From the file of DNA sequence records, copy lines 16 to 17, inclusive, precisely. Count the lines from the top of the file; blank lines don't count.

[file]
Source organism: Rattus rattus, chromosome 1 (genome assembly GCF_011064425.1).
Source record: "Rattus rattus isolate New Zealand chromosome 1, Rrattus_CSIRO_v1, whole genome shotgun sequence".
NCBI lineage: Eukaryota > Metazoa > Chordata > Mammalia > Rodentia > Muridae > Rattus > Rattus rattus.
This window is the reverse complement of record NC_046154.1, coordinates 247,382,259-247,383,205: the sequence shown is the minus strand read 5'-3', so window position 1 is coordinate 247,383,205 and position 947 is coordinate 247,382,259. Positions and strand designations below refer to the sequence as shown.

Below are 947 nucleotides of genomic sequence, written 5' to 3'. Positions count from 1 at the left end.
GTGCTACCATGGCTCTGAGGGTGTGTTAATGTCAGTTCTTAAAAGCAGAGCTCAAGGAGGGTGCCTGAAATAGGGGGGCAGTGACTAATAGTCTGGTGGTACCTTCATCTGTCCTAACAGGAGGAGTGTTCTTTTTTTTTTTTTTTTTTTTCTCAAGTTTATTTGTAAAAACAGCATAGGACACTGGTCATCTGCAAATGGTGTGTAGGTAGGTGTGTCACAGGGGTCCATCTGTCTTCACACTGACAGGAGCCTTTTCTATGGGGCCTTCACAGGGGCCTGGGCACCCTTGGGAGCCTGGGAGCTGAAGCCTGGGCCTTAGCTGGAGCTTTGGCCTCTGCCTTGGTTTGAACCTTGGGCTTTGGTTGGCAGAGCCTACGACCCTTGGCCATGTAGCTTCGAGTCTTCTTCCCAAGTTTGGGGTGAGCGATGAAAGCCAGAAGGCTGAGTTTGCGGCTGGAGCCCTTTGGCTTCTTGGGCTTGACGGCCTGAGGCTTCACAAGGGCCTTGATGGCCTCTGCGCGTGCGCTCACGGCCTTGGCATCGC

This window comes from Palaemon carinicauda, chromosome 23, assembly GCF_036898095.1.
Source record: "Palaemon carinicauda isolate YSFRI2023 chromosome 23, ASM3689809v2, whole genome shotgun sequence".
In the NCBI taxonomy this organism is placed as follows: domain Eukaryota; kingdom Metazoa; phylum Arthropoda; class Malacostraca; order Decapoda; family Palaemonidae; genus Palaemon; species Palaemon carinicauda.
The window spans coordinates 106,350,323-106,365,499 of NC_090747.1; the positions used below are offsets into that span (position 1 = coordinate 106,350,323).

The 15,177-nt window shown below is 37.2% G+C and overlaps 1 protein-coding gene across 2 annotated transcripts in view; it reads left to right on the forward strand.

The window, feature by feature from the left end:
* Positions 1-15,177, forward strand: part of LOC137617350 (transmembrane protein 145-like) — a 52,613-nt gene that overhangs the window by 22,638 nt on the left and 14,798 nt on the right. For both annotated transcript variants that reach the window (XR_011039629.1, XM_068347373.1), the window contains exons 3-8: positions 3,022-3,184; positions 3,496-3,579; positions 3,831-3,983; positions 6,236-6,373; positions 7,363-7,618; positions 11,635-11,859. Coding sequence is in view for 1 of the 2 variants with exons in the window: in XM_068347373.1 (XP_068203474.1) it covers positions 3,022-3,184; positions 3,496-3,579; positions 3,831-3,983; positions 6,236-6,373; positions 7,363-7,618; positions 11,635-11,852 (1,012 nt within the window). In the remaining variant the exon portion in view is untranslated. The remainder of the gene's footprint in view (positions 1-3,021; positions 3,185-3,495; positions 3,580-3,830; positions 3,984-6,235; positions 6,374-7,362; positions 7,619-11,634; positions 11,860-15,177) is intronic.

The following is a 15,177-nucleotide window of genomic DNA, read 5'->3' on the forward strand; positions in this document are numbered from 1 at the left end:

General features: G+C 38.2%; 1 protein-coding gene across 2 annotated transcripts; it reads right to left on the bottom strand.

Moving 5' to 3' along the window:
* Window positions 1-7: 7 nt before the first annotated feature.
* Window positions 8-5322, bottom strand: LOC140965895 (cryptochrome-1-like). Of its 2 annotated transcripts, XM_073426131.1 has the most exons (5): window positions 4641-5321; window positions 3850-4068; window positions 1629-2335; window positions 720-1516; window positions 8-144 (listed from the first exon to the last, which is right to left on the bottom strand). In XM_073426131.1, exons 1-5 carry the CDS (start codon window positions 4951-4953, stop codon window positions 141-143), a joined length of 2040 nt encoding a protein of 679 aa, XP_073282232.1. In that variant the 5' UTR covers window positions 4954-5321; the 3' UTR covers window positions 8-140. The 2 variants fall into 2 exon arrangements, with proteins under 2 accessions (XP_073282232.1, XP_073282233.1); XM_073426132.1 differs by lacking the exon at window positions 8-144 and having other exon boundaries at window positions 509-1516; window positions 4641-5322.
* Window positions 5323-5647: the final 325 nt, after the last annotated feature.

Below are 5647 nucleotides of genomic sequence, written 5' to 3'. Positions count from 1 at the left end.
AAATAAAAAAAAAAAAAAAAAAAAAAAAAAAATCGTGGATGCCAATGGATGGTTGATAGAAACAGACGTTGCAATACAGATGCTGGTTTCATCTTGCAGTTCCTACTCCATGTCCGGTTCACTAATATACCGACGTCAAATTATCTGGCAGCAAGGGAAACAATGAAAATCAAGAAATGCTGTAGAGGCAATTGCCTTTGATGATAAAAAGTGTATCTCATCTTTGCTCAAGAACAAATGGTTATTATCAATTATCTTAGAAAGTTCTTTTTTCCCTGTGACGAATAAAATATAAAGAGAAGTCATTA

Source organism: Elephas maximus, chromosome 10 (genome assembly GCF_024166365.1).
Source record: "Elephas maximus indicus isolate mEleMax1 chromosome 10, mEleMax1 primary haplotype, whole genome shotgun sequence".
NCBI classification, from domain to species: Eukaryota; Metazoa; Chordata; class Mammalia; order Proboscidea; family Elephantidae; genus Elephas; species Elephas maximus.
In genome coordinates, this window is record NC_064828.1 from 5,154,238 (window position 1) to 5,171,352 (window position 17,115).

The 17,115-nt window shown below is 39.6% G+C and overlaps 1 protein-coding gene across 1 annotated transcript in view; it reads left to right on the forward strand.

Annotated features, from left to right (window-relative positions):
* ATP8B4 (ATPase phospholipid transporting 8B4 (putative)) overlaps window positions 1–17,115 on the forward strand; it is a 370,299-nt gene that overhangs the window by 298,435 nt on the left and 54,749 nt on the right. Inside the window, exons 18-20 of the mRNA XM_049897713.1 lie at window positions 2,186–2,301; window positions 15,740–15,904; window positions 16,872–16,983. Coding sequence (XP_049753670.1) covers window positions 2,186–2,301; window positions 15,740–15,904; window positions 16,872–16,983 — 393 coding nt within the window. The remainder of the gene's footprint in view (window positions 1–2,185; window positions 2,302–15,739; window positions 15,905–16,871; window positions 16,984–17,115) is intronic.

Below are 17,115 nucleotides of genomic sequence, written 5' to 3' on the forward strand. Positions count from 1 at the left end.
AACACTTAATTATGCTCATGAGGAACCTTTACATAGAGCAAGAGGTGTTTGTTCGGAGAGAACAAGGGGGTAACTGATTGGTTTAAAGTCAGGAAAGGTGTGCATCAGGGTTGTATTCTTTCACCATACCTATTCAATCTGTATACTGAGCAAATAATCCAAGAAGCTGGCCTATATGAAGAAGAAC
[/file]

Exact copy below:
Moving 5' to 3' along the window:
* Window positions 1-7: 7 nt before the first annotated feature.